Can You Afford Quartz Taste on a Formica Budget?

Can You Afford Quartz Taste on a Formica Budget? - Mr. DIY Guy

Most of us suffer from the same affliction: having lavish tastes, but modest resources. If you’re considering remodeling your outdated kitchen, the countertops are probably going to be the second biggest budget item following the cabinets. Do you want to pick quartz for your new counters, but you don’t have enough in your budget to cover the $50 to $150 per square foot cost? If you are a DIY-er with some basic skills, you can absolutely do it yourself, for a fraction of the cost of a professional install.

Quartz Countertops

Quartz countertops are made from bits of quartz, stone, resins and pigments. They are available in a wide range of colors and patterns- everything from ones that look exactly like granite to solid colors, and everything in between.

Because they are a man-made product, quartz countertops have a number of advantages over granite or marble. Quartz countertops are durable, scratch resistant and best of all, nonporous, so they will never need to be sealed and you’ll never have to worry about an inadvertent spill leaving a permanent stain. Nonporous also means they are easier to clean and they inhibit bacteria growth making them a great choice for healthy homes.  With all these advantages, it should come as no surprise that Quartz is now even more popular than granite for kitchen countertops.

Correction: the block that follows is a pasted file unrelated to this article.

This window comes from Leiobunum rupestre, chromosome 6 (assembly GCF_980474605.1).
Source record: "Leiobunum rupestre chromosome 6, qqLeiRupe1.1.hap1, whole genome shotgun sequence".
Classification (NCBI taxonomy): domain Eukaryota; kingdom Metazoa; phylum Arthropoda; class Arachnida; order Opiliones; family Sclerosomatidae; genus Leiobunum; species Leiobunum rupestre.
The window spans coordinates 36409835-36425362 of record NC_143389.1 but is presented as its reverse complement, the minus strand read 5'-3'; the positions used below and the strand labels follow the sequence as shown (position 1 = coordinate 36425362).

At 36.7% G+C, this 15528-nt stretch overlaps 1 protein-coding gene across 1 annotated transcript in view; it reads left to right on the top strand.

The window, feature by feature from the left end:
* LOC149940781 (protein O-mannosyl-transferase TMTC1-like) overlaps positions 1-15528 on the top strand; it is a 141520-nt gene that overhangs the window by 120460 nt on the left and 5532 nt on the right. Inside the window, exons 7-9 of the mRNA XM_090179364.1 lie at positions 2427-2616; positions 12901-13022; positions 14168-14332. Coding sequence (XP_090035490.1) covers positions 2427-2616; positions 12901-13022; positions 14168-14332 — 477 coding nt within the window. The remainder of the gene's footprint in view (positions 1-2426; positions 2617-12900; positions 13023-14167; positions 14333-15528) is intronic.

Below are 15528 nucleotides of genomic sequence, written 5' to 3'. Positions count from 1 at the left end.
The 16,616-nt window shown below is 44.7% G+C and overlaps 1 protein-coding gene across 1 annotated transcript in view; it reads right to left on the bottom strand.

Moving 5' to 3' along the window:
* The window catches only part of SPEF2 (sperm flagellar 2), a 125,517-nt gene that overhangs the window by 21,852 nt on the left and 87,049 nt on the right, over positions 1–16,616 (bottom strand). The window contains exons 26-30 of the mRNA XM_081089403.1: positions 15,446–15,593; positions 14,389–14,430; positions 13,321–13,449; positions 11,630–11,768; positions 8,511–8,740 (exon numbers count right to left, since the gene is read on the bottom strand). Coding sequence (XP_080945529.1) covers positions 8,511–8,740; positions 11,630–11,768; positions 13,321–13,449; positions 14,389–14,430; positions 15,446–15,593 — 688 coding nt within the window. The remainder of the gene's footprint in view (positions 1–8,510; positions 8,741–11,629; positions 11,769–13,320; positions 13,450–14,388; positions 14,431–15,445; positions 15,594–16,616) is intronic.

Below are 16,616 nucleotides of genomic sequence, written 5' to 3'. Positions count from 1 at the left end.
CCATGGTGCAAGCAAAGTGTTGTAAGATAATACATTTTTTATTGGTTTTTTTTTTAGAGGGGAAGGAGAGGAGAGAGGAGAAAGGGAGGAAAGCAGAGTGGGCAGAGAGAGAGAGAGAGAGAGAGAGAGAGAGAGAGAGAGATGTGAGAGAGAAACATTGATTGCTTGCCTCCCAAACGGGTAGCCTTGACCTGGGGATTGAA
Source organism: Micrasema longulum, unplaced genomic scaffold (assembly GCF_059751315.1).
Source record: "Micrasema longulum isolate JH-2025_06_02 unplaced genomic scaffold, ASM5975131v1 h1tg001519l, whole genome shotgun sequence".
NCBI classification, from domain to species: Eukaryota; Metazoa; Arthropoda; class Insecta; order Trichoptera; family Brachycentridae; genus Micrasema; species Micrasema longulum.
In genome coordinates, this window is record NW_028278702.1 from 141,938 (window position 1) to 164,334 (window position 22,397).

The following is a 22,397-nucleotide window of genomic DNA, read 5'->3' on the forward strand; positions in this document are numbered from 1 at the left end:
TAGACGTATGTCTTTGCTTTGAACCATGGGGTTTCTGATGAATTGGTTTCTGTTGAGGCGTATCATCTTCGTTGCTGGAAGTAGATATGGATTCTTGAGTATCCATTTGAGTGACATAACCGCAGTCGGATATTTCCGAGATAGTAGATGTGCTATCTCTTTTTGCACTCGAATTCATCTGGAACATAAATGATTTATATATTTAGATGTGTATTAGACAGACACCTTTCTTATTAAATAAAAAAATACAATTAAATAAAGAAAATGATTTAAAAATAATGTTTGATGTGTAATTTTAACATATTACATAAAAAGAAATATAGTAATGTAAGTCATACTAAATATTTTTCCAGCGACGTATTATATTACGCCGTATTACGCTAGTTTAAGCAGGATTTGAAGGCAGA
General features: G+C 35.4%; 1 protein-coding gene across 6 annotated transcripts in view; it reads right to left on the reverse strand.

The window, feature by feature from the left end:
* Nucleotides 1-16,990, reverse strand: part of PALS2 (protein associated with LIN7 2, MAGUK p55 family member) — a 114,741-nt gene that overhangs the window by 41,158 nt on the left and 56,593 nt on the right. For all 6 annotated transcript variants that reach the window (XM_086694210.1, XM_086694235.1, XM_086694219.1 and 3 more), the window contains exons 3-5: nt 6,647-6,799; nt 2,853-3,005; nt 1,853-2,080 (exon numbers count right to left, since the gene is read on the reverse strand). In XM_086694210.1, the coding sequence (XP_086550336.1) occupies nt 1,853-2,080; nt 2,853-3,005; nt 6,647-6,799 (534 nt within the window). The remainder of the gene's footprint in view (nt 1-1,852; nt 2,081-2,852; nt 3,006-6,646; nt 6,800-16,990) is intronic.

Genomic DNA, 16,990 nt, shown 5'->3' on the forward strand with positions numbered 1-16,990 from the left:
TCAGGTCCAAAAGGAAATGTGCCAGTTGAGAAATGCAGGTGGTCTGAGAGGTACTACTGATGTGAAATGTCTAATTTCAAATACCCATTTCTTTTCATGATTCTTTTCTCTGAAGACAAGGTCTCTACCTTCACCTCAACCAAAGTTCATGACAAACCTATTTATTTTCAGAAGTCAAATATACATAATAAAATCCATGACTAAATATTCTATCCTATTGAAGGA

Where to get Quartz

Many of your local stone dealers now sell partially pre-fabricated quartz countertops that are perfect for do it yourselfers. You can purchase quartz slabs that have already been cut down to manageable sizes. Typical sizes are 26” wide by 9’ long for regular base cabinets and 36” wide by 9’ long that work great for islands and peninsulas. These slabs come with the long edge already polished and are ready to be cut to size and installed by DIY-ers.

Tools You’ll Need

You probably already own most of the tools that you’ll need to install your own quartz countertops- a circular saw, cordless drill and an angle grinder. The few specialty tools like a wet polisher, diamond polishing pads and a diamond blade for your circular saw can be purchased for considerably less than what you’d pay for a professional install.

To Wrap It Up

If you are a DIY-er with some basic skills, you can install your own quartz countertops and save tons of money. The biggest challenge is going to be getting a couple of friends to lend a hand with the heavy lifting. For a simple step by step guide, check out

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